The Holiday Playlist of the Musician’s Daughter

My dad is a self-proclaimed snob about music, which means that I was exposed to some really great music and educated really well about that music. It also means that I didn’t hear a contemporary pop song unless my sister played on. The radio was NOT an option in our car. So this is my holiday playlist, and there’s a story for each song. Disclaimer: these are all affiliate links from Amazon, because that was the easiest way to get the pictures and link you to clips of the songs without thinking about copyright issues.


Classy: George Winston, “The Holly & The Ivy,” December

My sister’s name is Holli, with an i. When I was little, people used to sing “The Holly and the Annie” instead of the “Ivy” and I would get mad. First: the movie Annie terrified me, because of the part where they almost KILL the child while she’s climbing that tower thing. I did not want to be called Annie. Second: The lyrics go like this, “The holly and the ivy, when they are both full-grown, of all the trees that are in the wood, the holly wears the crown.” She was already the older sister. Now, they were telling me that, even when I was big, too, she would get the crown? Not. Cool.

Then, I grew up, and I grew a sense of humor. I also sang this song in choir and still know all the verses. The words are really awesome, explain the symbolism of the holly plant and why it’s associate with Christmas, and it totally bridges the pagan and the Christian imagery that got thrown into Christmas. George Winston is an incredible piano player, so this is the instrumental version. I prefer to sing the words myself. :)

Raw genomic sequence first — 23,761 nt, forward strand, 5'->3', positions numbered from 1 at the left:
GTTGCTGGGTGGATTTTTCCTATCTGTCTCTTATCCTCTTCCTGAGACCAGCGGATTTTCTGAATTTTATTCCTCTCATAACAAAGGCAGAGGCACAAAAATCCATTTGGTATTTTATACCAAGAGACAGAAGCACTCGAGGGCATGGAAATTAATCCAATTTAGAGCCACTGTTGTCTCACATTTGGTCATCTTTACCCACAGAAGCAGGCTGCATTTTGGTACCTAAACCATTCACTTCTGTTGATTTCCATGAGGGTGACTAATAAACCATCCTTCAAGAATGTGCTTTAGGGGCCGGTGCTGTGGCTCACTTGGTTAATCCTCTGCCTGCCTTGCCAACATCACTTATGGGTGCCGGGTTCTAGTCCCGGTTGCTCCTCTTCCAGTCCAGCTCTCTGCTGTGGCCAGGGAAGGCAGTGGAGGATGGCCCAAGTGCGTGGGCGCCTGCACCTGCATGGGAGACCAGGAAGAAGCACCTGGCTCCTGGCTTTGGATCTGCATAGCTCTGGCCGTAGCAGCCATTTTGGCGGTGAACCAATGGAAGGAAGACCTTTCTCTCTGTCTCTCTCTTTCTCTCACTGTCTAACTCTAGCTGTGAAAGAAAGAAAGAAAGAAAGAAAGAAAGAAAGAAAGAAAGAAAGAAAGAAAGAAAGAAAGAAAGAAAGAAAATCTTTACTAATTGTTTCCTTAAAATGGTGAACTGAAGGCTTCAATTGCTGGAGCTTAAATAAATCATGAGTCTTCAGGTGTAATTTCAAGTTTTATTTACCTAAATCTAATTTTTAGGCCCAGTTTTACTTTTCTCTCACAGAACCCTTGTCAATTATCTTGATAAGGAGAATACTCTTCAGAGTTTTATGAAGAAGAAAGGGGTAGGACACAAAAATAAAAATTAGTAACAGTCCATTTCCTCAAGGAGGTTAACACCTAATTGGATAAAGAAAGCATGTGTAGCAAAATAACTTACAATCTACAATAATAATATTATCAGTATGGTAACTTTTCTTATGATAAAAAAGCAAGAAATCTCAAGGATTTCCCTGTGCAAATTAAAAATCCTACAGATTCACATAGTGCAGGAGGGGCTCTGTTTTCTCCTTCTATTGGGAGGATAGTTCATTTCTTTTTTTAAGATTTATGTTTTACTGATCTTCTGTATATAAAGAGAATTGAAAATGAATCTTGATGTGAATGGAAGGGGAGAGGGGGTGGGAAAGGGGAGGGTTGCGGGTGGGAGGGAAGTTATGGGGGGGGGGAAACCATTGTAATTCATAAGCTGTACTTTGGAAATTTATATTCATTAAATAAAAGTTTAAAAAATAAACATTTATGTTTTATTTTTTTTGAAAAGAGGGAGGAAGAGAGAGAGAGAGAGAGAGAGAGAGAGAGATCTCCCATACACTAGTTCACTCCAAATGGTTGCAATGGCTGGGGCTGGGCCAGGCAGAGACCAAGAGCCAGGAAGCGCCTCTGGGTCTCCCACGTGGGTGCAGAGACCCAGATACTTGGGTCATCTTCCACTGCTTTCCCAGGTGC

Classic, for singing: “Have Yourself a Merry Little Christmas”

My dad used to play this on the piano, and sing it. He’s an awesome musician. He was so good at the saxophone, that he got to be in the Army Band instead of going to Vietnam, during the war. (Military bands are incredible. Amazing. Really freaking talented.) He could play every instrument, and he was in a band with all six of his brothers for most of his 20s. We also listened to this song, often, but I can’t remember whose version. I want to guess Natalie Cole sang it. But here’s a version I listening to:


Classic, for listening: “The Christmas Song,” Nat “King” Cole and Natalie Cole, The Magic of Christmas

There was one dad and two daughters in our family (and a mom, who was often excluded from musical activities, which I now find obnoxious–that’s another story) so I liked the duet. This song is great. These singers are amazing. The London Symphony Orchestra is playing the music behind them. Get it.


Pop: “All I Want For Christmas,” Mariah or that little girl from Love Actually (her name is Olivia Olson)

Mariah made it famous, and she’s behind the story of why this song is on my short list for the holidays. My dad is actually a Mariah Carey fan, in the sense that he thinks she’s an amazing singer, and I was allowed to have her CDs. All. Of. Them. I inherited the collection my sister started during high school and built from there. I love classic Mariah. I love Mariah + JayZ. I love Mariah. My friend Jessica and I used to listen to her CDs on our headphones (DISCMAN!) and skate around the ice rink by her house singing outloud. It was epic.